Processing a Kodachrome 64 film as we all know is a very unique process (K-14). The production of this film stopped in 2010 but why stop at color processing when we can do it in black and white?
Last July, I found a nice camera on a flea market in Munich. It was a Revue 35CC (it’s the same with the Chinon Bellami) and I opened the back but closed it again quickly as I noticed that there was still film inside. I had just enough time to see that it was a Kodachrome 64!
My first reaction was “wow!” I love discovering old cameras with films still inside. It gives so much mystery to the camera and the photos that they contain.
So I was pretty excited about the idea to have some Kodachrome inside the camera. But then I asked myself how I could get some pictures out of the film. I looked around on the internet and found various tips about how Kodachrome can be processed and whether it can still be done with B&W chemicals.
Well, I found out it’s not the same thing with the legendary magic color processing of Kodachrome slides but I guess it’s ok if I can get some good B&W pictures out of the roll.
I absolutely don’t know when or where this Kodachrome roll was shot or who the past owner was. I gave the process a try but didn’t expect much from it. Though I had a secret hope that it would work out just fine.
Here’s how I did it:
- I pre-washed the film in 20°C water for 2 minutes. The water came turned very yellow after.
- Then, I processed it in D76 chemical (stock solution, 20°C) for 11 minutes. Agitated the solution during the first minute, and then with 30 second intervals. I threw the chemicals away since I didn’t hope to use them again.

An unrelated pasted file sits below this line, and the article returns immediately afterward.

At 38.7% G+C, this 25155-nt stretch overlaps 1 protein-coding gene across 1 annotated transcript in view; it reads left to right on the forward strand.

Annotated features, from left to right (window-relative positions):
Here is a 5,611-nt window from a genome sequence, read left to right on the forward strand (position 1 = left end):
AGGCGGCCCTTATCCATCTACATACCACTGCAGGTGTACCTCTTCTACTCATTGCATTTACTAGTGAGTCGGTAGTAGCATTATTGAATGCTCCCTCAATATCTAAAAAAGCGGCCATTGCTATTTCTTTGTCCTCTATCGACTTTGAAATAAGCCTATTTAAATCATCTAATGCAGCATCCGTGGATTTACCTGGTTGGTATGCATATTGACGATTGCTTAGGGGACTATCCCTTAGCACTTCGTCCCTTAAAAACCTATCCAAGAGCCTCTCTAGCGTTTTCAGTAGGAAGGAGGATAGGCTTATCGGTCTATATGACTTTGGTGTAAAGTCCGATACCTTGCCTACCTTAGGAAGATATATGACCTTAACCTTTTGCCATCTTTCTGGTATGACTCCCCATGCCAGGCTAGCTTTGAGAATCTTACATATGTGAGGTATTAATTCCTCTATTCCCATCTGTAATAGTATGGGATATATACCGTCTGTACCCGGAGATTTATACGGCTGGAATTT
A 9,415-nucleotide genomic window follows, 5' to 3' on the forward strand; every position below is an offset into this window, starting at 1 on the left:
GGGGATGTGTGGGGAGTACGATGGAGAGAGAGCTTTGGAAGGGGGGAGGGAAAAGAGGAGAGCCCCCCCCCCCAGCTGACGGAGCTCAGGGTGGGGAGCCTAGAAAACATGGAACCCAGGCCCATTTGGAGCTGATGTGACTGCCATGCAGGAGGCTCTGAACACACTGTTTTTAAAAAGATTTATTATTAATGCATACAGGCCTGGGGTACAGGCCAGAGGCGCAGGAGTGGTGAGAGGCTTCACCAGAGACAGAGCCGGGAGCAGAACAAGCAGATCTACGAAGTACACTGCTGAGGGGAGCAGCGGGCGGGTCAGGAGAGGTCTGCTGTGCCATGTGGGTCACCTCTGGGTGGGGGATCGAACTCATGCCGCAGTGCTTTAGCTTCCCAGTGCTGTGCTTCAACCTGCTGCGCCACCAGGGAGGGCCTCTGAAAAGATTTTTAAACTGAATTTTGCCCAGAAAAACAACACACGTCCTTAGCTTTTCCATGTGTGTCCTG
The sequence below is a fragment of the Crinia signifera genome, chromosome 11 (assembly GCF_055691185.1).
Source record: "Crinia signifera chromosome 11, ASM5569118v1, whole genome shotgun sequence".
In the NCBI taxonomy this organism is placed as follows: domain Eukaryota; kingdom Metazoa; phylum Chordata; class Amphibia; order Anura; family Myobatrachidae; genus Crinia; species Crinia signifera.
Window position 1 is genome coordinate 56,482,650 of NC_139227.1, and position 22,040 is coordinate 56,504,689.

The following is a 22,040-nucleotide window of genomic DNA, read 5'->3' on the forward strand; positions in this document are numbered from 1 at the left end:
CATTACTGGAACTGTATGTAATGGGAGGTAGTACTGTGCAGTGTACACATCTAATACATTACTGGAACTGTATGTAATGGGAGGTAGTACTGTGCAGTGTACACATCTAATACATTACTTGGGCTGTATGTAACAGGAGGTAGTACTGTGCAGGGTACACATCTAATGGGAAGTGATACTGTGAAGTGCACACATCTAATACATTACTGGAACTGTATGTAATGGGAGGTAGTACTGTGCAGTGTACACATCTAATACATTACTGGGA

- Then I poured in the fixer (Tetenal Superfix, 20°C) and let it stay in the developing tank for 10 minutes, agitating the solution steadily for the first minute and then with one minute intervals. I also threw away the fixer.
- Finally, I rinsed it with water for 10 minutes. For the last minute, I put in some drops of dishwashing liquid.
So it was ready. Well, I thought it was.In fact the roll was totally black after then I remembered that the film has a kind of special black layer that must be removed. I removed the black substance by sliding the film between my fingers in the bathtub and with the gloves on as it can get a bit messy. I did that several times and did it under running water. After a few minutes the film looked clean enough and some pictures started to appear.
I’ll need to improve the final technique as I saw that there were still some black marks on some of the photographs.
Amazingly, I got some great pictures out of it! A big part of the film was burned resulting from repeated opening of the back of the camera. I also think other people did the same thing before me and advanced the film to see if the camera still worked. I managed to get a total of 9 pictures from the whole roll.
The pictures are about boats and the sea. Must have been good memories for the person who owned the camera. Enjoy the photographs!
Like this article? You might also like Kodachrome Report on Arte TV – When the World was Still Analouge